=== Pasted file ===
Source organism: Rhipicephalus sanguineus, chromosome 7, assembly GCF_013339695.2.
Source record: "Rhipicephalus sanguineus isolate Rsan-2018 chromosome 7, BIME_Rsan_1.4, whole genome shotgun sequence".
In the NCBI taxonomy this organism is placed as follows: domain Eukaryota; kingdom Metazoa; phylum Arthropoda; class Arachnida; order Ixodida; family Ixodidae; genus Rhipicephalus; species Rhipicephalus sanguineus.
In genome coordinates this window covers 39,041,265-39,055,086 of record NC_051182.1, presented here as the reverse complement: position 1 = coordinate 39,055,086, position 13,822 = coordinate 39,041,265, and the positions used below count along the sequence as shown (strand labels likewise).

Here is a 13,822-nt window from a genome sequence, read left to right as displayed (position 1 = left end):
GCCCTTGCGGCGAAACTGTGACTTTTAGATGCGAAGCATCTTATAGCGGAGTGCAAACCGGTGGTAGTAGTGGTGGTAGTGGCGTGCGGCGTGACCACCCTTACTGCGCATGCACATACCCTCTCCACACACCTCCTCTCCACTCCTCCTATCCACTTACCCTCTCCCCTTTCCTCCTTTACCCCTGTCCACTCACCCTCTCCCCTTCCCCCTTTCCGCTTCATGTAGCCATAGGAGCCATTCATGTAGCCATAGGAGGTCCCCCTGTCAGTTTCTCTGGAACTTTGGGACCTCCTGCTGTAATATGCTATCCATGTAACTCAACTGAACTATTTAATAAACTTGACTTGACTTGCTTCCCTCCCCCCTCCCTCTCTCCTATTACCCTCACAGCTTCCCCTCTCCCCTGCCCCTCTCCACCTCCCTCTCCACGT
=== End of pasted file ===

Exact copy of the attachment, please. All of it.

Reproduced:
Source organism: Rhipicephalus sanguineus, chromosome 7, assembly GCF_013339695.2.
Source record: "Rhipicephalus sanguineus isolate Rsan-2018 chromosome 7, BIME_Rsan_1.4, whole genome shotgun sequence".
In the NCBI taxonomy this organism is placed as follows: domain Eukaryota; kingdom Metazoa; phylum Arthropoda; class Arachnida; order Ixodida; family Ixodidae; genus Rhipicephalus; species Rhipicephalus sanguineus.
In genome coordinates this window covers 39,041,265-39,055,086 of record NC_051182.1, presented here as the reverse complement: position 1 = coordinate 39,055,086, position 13,822 = coordinate 39,041,265, and the positions used below count along the sequence as shown (strand labels likewise).

Here is a 13,822-nt window from a genome sequence, read left to right as displayed (position 1 = left end):
GCCCTTGCGGCGAAACTGTGACTTTTAGATGCGAAGCATCTTATAGCGGAGTGCAAACCGGTGGTAGTAGTGGTGGTAGTGGCGTGCGGCGTGACCACCCTTACTGCGCATGCACATACCCTCTCCACACACCTCCTCTCCACTCCTCCTATCCACTTACCCTCTCCCCTTTCCTCCTTTACCCCTGTCCACTCACCCTCTCCCCTTCCCCCTTTCCGCTTCATGTAGCCATAGGAGCCATTCATGTAGCCATAGGAGGTCCCCCTGTCAGTTTCTCTGGAACTTTGGGACCTCCTGCTGTAATATGCTATCCATGTAACTCAACTGAACTATTTAATAAACTTGACTTGACTTGCTTCCCTCCCCCCTCCCTCTCTCCTATTACCCTCACAGCTTCCCCTCTCCCCTGCCCCTCTCCACCTCCCTCTCCACGT